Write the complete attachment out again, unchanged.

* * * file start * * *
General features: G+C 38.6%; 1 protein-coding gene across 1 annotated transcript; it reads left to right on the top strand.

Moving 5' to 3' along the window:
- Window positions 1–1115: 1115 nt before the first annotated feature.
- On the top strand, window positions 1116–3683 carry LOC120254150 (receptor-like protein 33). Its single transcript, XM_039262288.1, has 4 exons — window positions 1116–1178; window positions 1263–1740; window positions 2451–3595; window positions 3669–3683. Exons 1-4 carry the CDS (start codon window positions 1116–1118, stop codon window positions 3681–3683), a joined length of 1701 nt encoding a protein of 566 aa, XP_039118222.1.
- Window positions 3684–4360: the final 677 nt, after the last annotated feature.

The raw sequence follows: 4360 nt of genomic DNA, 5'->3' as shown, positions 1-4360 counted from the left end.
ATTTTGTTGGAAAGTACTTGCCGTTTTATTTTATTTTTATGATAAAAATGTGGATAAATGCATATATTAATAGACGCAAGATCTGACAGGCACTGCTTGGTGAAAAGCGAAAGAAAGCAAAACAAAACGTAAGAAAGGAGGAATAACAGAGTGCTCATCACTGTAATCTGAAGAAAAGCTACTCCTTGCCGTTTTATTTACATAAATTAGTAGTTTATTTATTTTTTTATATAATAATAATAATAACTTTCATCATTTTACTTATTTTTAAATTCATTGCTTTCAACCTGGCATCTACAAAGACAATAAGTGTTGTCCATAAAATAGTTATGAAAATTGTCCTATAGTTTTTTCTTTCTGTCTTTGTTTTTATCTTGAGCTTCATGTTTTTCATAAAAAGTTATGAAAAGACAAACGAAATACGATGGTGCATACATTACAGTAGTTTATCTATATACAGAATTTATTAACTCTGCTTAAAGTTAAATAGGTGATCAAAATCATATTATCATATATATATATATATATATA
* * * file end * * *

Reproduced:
General features: G+C 38.6%; 1 protein-coding gene across 1 annotated transcript; it reads left to right on the top strand.

Moving 5' to 3' along the window:
- Window positions 1–1115: 1115 nt before the first annotated feature.
- On the top strand, window positions 1116–3683 carry LOC120254150 (receptor-like protein 33). Its single transcript, XM_039262288.1, has 4 exons — window positions 1116–1178; window positions 1263–1740; window positions 2451–3595; window positions 3669–3683. Exons 1-4 carry the CDS (start codon window positions 1116–1118, stop codon window positions 3681–3683), a joined length of 1701 nt encoding a protein of 566 aa, XP_039118222.1.
- Window positions 3684–4360: the final 677 nt, after the last annotated feature.

The raw sequence follows: 4360 nt of genomic DNA, 5'->3' as shown, positions 1-4360 counted from the left end.
ATTTTGTTGGAAAGTACTTGCCGTTTTATTTTATTTTTATGATAAAAATGTGGATAAATGCATATATTAATAGACGCAAGATCTGACAGGCACTGCTTGGTGAAAAGCGAAAGAAAGCAAAACAAAACGTAAGAAAGGAGGAATAACAGAGTGCTCATCACTGTAATCTGAAGAAAAGCTACTCCTTGCCGTTTTATTTACATAAATTAGTAGTTTATTTATTTTTTTATATAATAATAATAATAACTTTCATCATTTTACTTATTTTTAAATTCATTGCTTTCAACCTGGCATCTACAAAGACAATAAGTGTTGTCCATAAAATAGTTATGAAAATTGTCCTATAGTTTTTTCTTTCTGTCTTTGTTTTTATCTTGAGCTTCATGTTTTTCATAAAAAGTTATGAAAAGACAAACGAAATACGATGGTGCATACATTACAGTAGTTTATCTATATACAGAATTTATTAACTCTGCTTAAAGTTAAATAGGTGATCAAAATCATATTATCATATATATATATATATATATA